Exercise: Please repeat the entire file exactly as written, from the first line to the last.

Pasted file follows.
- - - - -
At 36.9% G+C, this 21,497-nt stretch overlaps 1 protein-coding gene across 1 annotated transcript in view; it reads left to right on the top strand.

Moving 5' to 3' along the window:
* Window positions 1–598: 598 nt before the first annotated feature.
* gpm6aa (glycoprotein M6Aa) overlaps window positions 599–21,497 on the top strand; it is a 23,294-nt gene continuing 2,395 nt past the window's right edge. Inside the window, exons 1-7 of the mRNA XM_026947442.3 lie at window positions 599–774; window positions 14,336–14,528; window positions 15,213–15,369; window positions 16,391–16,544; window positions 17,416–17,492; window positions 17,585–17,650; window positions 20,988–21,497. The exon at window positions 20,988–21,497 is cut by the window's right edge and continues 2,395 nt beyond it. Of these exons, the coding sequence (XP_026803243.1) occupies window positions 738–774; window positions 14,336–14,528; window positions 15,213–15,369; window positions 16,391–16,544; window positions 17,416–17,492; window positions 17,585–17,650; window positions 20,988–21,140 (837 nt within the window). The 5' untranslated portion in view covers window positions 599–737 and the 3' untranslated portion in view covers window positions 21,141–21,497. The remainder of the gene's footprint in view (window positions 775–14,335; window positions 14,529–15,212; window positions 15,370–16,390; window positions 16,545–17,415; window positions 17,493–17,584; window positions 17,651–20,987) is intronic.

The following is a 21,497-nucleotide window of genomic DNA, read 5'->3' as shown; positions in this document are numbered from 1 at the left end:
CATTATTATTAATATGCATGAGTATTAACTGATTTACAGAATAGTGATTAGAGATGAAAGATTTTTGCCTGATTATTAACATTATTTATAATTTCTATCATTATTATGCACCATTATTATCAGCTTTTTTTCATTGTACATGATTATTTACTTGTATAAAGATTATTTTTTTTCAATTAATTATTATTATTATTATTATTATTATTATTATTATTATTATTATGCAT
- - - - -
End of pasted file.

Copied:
At 36.9% G+C, this 21,497-nt stretch overlaps 1 protein-coding gene across 1 annotated transcript in view; it reads left to right on the top strand.

Moving 5' to 3' along the window:
* Window positions 1–598: 598 nt before the first annotated feature.
* gpm6aa (glycoprotein M6Aa) overlaps window positions 599–21,497 on the top strand; it is a 23,294-nt gene continuing 2,395 nt past the window's right edge. Inside the window, exons 1-7 of the mRNA XM_026947442.3 lie at window positions 599–774; window positions 14,336–14,528; window positions 15,213–15,369; window positions 16,391–16,544; window positions 17,416–17,492; window positions 17,585–17,650; window positions 20,988–21,497. The exon at window positions 20,988–21,497 is cut by the window's right edge and continues 2,395 nt beyond it. Of these exons, the coding sequence (XP_026803243.1) occupies window positions 738–774; window positions 14,336–14,528; window positions 15,213–15,369; window positions 16,391–16,544; window positions 17,416–17,492; window positions 17,585–17,650; window positions 20,988–21,140 (837 nt within the window). The 5' untranslated portion in view covers window positions 599–737 and the 3' untranslated portion in view covers window positions 21,141–21,497. The remainder of the gene's footprint in view (window positions 775–14,335; window positions 14,529–15,212; window positions 15,370–16,390; window positions 16,545–17,415; window positions 17,493–17,584; window positions 17,651–20,987) is intronic.

The following is a 21,497-nucleotide window of genomic DNA, read 5'->3' as shown; positions in this document are numbered from 1 at the left end:
CATTATTATTAATATGCATGAGTATTAACTGATTTACAGAATAGTGATTAGAGATGAAAGATTTTTGCCTGATTATTAACATTATTTATAATTTCTATCATTATTATGCACCATTATTATCAGCTTTTTTTCATTGTACATGATTATTTACTTGTATAAAGATTATTTTTTTTCAATTAATTATTATTATTATTATTATTATTATTATTATTATTATTATTATGCAT